Pekau, whose salary of $150,000 a year, has argued that small businesses are “safer” than larger big box retailers that have been allowed to continue to operate. Pekau has cited the economic impact on businesses in Orland Park to wage his fight with Pritzker, although ironically when the issue was first brought up by Trustee Dan Calandriello at the April 6, 2020 Committee of the Whole meeting to help small businesses and address their needs, Pekau attacked Calandriello and called him a “grandstander” during a lengthy rant that questioned the motives for Calandriello’s concerns.

In attacking Calandriello, Pekau said, “This is a shameful display of politics in the middle of a health crisis, the likes of which we haven’t seen for over 100 years.”

Calandriello responded that the Mayor’s “political name calling” was inappropriate noting the mayor has “spread half truths and misinformation.”

Orland Park Trustee Dan Calandriello at a Village of Orland Park Board meeting.

Orland Park Trustee Dan Calandriello at a Village of Orland Park Board meeting.

Under Pekau, Orland Park has reopened facilities including the Sportsplex, the Health and Fitness Center, Village playgrounds, and organized public music concerts and hosted one of only two municipal fireworks displays for the Fourth of July.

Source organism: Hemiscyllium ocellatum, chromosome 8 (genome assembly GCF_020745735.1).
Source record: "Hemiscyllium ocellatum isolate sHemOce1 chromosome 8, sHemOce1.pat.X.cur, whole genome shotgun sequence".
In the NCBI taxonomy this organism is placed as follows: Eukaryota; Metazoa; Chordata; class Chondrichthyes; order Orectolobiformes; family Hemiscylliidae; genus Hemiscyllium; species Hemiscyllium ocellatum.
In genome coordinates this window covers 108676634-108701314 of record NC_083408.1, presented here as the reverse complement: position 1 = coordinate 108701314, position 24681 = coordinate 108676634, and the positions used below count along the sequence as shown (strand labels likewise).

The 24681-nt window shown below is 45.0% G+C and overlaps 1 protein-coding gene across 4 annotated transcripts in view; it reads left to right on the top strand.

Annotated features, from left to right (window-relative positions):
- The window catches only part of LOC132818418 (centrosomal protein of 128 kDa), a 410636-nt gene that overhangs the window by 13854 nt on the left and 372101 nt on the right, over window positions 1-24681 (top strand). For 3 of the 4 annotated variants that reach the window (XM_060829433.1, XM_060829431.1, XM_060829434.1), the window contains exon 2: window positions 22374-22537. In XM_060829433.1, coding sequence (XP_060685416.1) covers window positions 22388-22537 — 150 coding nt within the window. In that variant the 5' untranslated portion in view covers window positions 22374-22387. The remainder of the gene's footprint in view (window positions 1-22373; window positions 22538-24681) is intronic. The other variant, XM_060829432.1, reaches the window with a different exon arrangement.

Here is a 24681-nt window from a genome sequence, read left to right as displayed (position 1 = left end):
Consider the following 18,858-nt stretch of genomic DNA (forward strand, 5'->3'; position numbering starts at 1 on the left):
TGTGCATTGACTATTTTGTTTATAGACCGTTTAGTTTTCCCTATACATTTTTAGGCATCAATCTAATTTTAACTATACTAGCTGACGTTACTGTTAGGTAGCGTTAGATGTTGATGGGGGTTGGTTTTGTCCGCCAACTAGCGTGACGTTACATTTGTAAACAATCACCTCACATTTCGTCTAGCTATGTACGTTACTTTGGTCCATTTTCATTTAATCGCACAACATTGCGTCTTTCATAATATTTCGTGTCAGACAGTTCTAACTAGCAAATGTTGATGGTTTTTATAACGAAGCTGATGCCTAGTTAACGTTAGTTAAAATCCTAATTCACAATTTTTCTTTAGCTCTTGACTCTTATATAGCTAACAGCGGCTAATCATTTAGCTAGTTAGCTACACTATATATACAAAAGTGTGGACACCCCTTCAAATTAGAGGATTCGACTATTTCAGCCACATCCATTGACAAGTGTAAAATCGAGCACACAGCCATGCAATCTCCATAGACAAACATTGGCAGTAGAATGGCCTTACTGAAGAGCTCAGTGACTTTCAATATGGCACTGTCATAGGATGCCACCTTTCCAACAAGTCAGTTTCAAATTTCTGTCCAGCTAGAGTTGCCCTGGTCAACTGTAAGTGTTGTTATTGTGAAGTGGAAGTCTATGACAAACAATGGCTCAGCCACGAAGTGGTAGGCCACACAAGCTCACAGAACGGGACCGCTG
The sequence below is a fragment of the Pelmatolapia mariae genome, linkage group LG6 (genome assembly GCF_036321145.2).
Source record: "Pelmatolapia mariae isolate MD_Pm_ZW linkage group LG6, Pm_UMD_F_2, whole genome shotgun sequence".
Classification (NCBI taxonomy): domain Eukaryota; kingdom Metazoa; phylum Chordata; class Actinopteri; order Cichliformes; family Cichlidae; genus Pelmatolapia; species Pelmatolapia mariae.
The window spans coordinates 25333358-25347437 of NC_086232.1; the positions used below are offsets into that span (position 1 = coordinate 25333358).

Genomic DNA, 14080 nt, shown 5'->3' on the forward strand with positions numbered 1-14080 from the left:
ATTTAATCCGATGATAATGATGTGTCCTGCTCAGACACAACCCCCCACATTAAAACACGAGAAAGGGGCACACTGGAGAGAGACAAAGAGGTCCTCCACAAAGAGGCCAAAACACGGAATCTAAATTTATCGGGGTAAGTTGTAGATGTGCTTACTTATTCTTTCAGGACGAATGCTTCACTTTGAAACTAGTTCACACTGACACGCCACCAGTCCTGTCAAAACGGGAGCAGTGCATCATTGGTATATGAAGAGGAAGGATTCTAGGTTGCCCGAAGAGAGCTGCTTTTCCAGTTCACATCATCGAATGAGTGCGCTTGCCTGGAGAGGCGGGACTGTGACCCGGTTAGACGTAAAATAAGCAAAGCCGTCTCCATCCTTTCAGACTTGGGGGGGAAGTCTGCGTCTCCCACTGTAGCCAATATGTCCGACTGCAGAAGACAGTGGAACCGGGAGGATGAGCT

But the village has been subtle in releasing information on the infection rates, only acknowledging after this reporter revealed the first COVID-19 infection at the Village of Orland Park’s Village Manager’s office on June 25, and two other infections since.

Although Village officials refused to respond to inquiries about the infections, they released a press release about seven hours after the inquiry to confirm the infection existed and the employee was sent home and urged employees who had contact with the person to seek medical help if they believed they might be infected, too.

The Village of Orland Park release stated:

“The Village was notified that a Village Hall employee, despite having no symptoms of the virus, tested positive for COVID-19. In response, the Village of Orland Park immediately implemented the following measures:

“Following the guidelines set forth by the CDC and in consultation with the Village’s occupational health provider, the employee who tested positive, as well as others who were in prolonged contact with the employee, are self-quarantining. The Village hired a professional cleaning company to sanitize and disinfect the Village Hall buildings. Village Hall was professionally sanitized on June 24, 2020.”

Last week, the Village of Orland Park also announced that it would also return to normal procedures and have board members sit at the podium rather than being spread out in the audience reflecting social distancing requirements set by Gov. Pritzker’s orders.

Trustee Dan Calandriello said he would decline to sit at the podium and would continue to wear a face mask and sit a distance of at least six feet.

More than 50 people attended the Monday, July 6 public board meeting protesting against Pekau’s policies. Protestors said Pekau did not wear a face mask during the meeting. Click here to listen to the audio of the meeting.

Pekau, an extreme conservative, has attacked individuals including other government officials and members of his own board of trustees who have questioned his actions, including this writer.

Ray Hanania